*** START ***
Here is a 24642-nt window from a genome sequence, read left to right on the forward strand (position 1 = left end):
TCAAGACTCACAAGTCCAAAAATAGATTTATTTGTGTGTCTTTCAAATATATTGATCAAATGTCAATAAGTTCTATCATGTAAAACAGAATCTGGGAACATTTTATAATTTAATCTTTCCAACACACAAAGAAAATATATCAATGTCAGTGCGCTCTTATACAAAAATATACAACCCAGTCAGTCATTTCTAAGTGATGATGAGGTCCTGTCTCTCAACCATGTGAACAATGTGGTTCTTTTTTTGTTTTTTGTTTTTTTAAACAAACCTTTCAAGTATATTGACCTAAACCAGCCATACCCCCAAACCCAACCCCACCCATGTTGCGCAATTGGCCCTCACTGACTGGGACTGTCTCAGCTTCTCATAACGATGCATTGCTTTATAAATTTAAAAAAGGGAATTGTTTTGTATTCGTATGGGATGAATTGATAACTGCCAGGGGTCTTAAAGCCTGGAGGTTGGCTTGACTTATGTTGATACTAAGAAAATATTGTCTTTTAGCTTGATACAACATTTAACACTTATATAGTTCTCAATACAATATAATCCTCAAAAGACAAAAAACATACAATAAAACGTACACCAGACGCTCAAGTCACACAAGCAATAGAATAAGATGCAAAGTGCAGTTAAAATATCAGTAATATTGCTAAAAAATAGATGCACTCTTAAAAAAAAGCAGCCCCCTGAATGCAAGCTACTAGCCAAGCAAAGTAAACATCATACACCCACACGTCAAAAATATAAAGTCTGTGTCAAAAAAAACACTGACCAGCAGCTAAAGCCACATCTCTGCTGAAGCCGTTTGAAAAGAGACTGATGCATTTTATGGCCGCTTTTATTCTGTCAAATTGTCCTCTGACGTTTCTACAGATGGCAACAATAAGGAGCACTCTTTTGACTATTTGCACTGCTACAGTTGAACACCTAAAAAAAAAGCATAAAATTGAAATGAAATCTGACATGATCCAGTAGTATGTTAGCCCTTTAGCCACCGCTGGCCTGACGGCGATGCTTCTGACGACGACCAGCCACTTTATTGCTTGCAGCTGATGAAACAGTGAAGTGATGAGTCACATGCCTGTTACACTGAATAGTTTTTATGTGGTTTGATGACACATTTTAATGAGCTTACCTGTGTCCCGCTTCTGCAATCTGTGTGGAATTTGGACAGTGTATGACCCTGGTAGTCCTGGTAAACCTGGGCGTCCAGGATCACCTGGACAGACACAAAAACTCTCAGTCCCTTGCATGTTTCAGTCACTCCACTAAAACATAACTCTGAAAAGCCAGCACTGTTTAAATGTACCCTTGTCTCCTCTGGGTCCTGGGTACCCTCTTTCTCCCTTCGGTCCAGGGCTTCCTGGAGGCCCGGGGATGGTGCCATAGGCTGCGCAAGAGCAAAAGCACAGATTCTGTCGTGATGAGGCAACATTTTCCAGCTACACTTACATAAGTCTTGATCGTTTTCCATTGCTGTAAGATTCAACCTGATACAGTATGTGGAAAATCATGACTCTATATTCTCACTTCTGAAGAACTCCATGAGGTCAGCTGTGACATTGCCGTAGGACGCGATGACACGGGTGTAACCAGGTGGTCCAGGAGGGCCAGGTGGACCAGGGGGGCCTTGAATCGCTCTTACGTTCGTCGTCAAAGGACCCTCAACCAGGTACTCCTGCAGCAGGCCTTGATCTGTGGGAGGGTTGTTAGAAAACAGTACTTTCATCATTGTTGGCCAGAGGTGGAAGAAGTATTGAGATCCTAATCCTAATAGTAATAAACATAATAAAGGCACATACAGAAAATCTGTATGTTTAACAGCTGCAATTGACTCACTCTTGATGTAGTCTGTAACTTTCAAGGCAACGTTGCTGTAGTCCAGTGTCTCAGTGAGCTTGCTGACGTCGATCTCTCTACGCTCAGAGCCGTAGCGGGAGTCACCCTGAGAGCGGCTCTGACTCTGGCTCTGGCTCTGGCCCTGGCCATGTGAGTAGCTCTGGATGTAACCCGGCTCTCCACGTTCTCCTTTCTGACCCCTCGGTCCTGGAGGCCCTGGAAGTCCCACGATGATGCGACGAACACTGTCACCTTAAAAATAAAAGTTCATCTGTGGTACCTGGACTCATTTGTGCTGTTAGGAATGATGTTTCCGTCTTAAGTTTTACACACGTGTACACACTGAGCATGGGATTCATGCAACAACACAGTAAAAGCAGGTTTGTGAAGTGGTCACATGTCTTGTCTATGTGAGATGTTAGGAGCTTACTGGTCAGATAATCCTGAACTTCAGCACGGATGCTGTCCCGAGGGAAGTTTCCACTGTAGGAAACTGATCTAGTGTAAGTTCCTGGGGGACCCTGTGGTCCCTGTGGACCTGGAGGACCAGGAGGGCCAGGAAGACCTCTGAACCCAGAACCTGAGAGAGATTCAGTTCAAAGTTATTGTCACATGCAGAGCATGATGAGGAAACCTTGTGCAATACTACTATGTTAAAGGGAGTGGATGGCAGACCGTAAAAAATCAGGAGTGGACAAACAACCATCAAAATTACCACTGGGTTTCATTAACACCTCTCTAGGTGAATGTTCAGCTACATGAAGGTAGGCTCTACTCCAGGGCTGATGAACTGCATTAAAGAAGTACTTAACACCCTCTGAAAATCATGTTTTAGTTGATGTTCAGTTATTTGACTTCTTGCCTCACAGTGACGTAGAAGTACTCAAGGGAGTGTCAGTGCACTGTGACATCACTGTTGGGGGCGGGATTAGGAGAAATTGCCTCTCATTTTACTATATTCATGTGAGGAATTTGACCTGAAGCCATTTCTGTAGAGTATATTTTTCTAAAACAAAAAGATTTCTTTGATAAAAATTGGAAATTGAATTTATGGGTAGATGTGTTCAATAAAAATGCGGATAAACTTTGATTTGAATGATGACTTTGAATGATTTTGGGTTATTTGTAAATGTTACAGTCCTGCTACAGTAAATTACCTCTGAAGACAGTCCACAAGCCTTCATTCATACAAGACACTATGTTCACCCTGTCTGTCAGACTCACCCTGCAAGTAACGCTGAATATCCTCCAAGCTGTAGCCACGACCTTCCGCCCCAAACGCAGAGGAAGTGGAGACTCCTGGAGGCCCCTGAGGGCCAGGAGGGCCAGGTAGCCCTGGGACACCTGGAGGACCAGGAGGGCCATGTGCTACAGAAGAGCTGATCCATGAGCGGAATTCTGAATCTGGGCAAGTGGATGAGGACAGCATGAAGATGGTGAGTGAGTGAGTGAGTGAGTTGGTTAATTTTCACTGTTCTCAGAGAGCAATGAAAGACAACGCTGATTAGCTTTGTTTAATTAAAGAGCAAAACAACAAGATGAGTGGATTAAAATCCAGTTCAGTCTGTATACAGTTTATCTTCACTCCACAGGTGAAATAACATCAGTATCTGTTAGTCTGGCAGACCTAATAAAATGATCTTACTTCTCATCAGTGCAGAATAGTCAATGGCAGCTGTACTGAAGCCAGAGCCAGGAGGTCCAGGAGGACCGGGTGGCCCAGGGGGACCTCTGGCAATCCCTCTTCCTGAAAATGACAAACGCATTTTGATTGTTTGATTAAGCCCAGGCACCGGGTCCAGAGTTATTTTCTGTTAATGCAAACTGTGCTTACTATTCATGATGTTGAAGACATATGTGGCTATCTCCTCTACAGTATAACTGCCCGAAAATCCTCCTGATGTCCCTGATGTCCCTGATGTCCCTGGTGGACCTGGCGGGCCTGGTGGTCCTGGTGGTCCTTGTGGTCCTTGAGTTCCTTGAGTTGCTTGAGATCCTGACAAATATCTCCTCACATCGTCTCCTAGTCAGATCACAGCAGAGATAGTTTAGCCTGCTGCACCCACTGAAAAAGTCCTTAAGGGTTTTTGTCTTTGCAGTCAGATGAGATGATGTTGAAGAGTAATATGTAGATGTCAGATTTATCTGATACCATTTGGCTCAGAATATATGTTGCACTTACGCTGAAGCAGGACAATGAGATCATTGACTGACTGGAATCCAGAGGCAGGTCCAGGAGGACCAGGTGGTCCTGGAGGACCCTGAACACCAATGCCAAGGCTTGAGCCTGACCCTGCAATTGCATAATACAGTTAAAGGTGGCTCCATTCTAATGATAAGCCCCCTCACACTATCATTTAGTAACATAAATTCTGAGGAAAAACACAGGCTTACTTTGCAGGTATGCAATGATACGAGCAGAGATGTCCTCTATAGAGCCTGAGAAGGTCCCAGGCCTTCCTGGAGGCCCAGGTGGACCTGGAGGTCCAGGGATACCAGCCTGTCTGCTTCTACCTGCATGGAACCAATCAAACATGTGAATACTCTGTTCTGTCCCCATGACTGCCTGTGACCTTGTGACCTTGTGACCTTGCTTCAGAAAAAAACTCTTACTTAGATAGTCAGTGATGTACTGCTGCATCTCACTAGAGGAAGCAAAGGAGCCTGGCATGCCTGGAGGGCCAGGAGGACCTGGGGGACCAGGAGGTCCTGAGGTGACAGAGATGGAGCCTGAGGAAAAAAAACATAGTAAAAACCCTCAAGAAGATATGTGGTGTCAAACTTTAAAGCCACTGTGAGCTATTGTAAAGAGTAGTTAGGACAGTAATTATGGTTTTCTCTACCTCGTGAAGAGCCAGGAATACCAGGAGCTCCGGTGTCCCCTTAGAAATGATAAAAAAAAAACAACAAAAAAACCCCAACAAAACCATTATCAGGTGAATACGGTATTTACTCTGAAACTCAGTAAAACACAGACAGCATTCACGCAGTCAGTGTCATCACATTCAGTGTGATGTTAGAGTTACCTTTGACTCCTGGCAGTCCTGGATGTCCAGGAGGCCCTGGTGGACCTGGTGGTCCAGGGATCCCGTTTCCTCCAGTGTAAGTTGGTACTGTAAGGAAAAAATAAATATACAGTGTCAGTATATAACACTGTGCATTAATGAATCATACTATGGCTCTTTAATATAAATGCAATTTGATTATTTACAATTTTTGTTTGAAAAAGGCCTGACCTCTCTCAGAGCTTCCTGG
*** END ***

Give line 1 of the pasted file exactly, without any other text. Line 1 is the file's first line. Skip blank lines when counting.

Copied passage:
Here is a 24642-nt window from a genome sequence, read left to right on the forward strand (position 1 = left end):